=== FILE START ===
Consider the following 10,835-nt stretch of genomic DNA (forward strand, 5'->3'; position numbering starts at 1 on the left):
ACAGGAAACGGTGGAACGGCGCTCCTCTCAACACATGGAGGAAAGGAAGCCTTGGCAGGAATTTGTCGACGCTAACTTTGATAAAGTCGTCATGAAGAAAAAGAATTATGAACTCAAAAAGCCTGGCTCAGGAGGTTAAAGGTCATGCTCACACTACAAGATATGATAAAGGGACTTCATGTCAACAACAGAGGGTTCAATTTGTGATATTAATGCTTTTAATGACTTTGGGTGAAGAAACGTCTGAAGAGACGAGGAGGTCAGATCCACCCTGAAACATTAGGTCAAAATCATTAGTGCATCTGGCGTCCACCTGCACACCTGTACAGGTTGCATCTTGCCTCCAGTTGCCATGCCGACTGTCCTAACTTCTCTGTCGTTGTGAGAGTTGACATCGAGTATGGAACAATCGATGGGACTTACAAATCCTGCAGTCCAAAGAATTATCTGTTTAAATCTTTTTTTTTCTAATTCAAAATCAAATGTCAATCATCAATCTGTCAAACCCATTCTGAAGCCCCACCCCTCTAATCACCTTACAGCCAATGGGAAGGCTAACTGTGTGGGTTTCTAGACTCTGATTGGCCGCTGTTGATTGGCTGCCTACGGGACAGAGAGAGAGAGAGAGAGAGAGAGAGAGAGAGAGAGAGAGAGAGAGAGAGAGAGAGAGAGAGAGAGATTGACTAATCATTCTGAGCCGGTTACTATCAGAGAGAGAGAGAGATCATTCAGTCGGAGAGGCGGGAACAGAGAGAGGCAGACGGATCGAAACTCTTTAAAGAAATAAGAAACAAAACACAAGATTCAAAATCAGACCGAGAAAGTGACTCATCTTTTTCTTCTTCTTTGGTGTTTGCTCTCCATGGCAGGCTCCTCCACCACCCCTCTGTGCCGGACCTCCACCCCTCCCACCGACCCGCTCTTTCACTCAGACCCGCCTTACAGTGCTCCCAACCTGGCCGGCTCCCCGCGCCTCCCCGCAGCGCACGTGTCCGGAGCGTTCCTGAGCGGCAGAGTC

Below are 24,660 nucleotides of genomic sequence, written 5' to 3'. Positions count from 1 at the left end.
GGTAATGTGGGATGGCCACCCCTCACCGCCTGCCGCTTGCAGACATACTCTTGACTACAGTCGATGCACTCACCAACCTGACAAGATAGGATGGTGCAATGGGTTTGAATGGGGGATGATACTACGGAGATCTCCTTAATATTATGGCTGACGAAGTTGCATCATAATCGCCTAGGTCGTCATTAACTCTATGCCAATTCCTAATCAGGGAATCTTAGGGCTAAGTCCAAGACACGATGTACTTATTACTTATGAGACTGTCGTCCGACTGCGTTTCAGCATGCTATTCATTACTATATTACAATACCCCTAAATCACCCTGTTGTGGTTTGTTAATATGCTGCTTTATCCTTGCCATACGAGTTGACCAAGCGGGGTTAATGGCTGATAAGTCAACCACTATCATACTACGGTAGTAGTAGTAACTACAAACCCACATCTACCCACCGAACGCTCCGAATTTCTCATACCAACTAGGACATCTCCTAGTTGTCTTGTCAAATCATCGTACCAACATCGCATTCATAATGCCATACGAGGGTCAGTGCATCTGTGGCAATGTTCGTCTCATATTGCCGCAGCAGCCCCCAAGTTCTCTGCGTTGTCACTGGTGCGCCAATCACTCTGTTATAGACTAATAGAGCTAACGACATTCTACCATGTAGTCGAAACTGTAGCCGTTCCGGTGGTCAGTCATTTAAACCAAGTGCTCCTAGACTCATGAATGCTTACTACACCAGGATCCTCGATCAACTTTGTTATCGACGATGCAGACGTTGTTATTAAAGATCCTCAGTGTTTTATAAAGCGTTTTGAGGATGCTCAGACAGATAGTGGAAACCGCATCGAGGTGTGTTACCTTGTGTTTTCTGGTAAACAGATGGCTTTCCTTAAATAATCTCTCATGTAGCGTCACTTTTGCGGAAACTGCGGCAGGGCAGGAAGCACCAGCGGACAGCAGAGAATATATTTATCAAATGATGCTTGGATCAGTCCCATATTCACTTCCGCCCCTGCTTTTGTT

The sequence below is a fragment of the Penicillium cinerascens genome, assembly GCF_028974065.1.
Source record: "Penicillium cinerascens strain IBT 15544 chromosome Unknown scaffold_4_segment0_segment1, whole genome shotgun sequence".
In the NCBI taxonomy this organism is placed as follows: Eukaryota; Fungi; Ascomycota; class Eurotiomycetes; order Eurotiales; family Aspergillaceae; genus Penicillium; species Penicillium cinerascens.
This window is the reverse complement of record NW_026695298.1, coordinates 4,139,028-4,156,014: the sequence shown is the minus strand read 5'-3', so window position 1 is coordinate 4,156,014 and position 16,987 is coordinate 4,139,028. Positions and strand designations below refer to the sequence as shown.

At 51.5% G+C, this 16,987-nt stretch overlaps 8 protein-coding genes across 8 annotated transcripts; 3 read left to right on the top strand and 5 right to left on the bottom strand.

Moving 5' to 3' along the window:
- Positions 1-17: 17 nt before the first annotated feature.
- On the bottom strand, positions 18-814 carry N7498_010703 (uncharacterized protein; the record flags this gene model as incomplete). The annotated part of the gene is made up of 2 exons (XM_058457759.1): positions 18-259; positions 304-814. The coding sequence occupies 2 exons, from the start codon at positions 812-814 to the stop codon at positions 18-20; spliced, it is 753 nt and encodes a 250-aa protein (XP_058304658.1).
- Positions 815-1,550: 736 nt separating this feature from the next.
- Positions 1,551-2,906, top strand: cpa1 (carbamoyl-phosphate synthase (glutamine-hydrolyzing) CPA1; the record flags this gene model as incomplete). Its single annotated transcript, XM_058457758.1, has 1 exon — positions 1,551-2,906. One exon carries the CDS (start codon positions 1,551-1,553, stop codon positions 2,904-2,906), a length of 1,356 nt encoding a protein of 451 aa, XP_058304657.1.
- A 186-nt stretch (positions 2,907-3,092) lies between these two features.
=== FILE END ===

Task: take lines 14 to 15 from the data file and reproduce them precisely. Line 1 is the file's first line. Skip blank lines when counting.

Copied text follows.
- Positions 1,551-2,906, top strand: cpa1 (carbamoyl-phosphate synthase (glutamine-hydrolyzing) CPA1; the record flags this gene model as incomplete). Its single annotated transcript, XM_058457758.1, has 1 exon — positions 1,551-2,906. One exon carries the CDS (start codon positions 1,551-1,553, stop codon positions 2,904-2,906), a length of 1,356 nt encoding a protein of 451 aa, XP_058304657.1.
- A 186-nt stretch (positions 2,907-3,092) lies between these two features.